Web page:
A £1 billion deal has been done between Northern Ireland's Democratic Unionist Party and the Conservative Party to secure a majority for the government of Theresa May in Parliament.
Prime Minister May and DUP leader Arlene Foster went ahead with the 'confidence and supply' agreement in spite of warnings from prominent Conservatives such as Lord Patten, a committed Catholic, that the DUP is a 'toxic brand' that will make the Conservatives look like the 'nasty party'.
Northern Ireland is the only part of the United Kingdom that does not permit gay marriage. The DUP is ultra-conservative on issues such as gay rights and abortion and the deal is certain to alarm social liberals on all sides of the political divide.
As Andy Walton writes for Christian Today, because of the DUP's roots in the conservative evangelical Presbyterian community of Northern Ireland, and owing to their socially conservative stance on abortion and gay marriage, the spotlight has been on the wisdom of May's deal.
The £1 billion is for infrastructure such as health. There is also an extra £500 million on the table for additional spending in Northern Ireland.
There was a rash of criticism of the deal on social media, but the blogger Adrian Hilton, known as Archbishop Cranmer, was among those who tweeted his support:
Christians should support fraternal togetherness and political cooperation. The Archbishop of Canterbury exhorted such only yesterday. https://t.co/57j5KeKP3M— Archbishop Cranmer (@His_Grace) June 26, 2017
The deal, published in full, and offered in return for the support of the DUP, comes after two weeks of talks which began after May lost her Parliamentary majority in the June 8 General Election
As part of the deal, signed by Gavin Williamson for the Conservatives and Sir Jeffrey Donaldson for the DUP, there will be no downgrade to the pensions triple lock and the winter fuel payments will remain. It states that the aims, principles and implementation will be reviewed at the end of each parliamentary session.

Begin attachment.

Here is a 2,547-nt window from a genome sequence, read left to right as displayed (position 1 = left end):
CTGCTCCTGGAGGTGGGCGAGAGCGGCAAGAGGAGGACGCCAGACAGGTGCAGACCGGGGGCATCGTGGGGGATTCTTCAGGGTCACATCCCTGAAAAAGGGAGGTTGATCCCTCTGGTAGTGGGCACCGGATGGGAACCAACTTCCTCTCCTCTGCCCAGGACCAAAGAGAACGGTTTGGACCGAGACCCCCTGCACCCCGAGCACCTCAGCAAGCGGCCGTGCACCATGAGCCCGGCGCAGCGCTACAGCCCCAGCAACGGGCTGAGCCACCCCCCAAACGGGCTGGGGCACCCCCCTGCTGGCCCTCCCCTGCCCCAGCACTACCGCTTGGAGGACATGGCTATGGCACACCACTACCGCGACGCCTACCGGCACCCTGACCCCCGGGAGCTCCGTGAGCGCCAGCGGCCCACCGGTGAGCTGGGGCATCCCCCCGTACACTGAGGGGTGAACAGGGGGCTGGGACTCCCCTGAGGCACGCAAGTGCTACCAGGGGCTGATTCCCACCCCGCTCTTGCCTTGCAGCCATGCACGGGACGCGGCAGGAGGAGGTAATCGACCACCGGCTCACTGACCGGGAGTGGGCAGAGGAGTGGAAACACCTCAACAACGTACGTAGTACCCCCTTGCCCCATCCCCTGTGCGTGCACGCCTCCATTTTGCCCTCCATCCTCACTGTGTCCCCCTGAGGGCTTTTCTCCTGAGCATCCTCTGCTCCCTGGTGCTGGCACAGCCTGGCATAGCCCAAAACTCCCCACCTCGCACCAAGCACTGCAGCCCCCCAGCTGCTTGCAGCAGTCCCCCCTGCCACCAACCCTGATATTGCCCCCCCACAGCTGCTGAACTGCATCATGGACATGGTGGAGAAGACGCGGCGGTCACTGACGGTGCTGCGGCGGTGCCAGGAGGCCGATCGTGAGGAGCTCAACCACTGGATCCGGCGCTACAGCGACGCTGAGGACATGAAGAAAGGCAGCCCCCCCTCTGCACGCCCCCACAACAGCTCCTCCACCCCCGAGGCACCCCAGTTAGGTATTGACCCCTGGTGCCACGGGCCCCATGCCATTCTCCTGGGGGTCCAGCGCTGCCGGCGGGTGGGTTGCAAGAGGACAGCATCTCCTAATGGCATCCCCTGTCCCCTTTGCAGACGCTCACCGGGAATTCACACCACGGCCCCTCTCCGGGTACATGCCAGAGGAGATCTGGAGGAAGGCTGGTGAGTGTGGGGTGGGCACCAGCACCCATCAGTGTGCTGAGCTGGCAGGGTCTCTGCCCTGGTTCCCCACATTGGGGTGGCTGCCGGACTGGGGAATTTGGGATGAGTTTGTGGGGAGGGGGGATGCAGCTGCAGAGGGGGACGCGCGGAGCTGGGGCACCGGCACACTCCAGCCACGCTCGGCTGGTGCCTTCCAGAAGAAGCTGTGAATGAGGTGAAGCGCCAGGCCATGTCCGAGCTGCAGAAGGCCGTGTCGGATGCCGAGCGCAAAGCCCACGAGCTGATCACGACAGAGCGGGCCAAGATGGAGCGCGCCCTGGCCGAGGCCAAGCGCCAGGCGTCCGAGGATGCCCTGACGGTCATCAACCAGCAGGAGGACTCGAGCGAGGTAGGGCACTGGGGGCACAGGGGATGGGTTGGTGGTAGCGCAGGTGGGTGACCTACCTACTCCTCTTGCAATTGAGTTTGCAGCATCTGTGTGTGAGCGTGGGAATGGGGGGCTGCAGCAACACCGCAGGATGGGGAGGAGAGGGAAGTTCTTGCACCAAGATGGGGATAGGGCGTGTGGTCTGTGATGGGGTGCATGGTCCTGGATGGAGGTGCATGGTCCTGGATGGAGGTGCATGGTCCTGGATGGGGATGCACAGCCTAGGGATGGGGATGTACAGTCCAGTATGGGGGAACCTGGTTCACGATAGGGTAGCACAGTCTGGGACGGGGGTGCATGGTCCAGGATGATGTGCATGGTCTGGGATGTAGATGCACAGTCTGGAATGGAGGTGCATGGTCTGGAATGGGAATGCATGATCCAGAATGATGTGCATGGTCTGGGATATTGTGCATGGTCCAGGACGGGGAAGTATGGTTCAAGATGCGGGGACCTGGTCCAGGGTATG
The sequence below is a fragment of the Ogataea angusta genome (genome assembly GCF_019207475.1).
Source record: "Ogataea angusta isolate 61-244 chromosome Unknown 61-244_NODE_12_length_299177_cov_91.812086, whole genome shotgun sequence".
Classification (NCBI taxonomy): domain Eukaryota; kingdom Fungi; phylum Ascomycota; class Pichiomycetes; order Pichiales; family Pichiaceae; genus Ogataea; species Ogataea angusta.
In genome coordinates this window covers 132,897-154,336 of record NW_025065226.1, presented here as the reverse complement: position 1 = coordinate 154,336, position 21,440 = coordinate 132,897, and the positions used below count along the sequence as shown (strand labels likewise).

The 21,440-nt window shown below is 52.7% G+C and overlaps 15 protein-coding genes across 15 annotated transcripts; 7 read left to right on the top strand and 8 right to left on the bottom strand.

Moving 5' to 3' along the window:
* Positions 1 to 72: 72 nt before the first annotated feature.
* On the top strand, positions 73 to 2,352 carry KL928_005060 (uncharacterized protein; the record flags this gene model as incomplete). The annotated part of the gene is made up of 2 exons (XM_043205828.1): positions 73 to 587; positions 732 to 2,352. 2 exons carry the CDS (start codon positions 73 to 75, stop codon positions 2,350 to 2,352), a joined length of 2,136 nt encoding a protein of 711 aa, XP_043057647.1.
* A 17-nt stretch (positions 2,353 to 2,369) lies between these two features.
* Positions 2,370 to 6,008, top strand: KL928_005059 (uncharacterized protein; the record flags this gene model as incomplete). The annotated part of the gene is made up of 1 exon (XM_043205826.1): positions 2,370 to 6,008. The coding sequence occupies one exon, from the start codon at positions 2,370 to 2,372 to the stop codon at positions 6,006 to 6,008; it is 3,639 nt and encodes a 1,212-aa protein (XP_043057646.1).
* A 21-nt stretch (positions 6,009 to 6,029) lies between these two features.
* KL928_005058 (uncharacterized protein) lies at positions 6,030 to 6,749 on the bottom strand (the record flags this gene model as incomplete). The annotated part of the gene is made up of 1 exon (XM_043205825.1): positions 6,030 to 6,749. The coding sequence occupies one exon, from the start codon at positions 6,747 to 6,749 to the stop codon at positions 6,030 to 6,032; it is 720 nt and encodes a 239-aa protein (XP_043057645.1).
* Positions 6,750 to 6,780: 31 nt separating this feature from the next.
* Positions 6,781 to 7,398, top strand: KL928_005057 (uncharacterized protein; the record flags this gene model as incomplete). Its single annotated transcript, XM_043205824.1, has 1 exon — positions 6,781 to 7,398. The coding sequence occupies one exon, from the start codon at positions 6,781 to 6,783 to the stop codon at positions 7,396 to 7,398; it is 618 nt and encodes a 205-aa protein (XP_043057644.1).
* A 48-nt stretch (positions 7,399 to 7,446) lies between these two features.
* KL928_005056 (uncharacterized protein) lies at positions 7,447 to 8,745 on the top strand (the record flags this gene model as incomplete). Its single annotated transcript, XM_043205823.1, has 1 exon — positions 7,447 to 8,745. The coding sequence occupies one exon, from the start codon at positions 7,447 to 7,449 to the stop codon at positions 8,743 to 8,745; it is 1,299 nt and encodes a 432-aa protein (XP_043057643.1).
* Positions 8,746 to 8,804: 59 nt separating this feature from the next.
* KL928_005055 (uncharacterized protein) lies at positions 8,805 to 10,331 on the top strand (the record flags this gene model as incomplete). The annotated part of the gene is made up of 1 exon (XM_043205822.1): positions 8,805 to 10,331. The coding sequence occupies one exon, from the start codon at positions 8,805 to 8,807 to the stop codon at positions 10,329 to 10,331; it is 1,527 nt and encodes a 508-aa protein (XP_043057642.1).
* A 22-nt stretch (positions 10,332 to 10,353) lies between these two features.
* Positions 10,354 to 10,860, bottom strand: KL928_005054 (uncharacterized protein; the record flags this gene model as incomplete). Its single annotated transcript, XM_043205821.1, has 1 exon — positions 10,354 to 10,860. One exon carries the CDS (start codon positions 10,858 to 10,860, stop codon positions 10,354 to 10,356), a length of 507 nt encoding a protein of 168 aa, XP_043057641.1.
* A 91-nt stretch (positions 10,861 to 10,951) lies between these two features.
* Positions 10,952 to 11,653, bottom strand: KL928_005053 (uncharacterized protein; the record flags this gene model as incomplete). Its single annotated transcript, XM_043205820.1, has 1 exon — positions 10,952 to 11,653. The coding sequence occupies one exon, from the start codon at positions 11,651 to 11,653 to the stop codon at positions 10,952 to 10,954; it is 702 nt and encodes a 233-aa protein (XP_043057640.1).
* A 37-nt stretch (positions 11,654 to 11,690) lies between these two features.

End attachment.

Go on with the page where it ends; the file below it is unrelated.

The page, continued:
The DUP has 10 out of Parliament's 650 MPs. The deal is not a coalition, although a 'coordination committee' has been set up. Conservatives will be anxious to ensure it is certainly not a 'coalition of chaos'.
It is intended to last through the term of this Parliament, until 2022, and May hopes it will help her get her Brexit plans through safely.
May said: 'I welcome this agreement which will enable us to work together in the interest of the whole United Kingdom, give us the certainty we require as we embark on our departure from the European Union, and help us build a stronger and fairer society at home.'
Foster said: 'Today we have reached an agreement with the Conservative Party on support for government in parliament. This agreement will operate to deliver a stable government in the United Kingdom's national interest at this vital time.'
Northern Ireland has itself been in crisis since Sinn Fein pulled out of government in January, prompting an election in March and a series of missed deadlines to restore the compulsory coalition between Irish Catholic nationalists and pro-British Protestant unionists. This coming Thursday is the latest deadline set by the British government for the parties in Northern Ireland to reach an agreement is Thursday. The DUP deal with May's party was crucial to Northern Ireland being able to move forward.
Additional reporting by Reuters.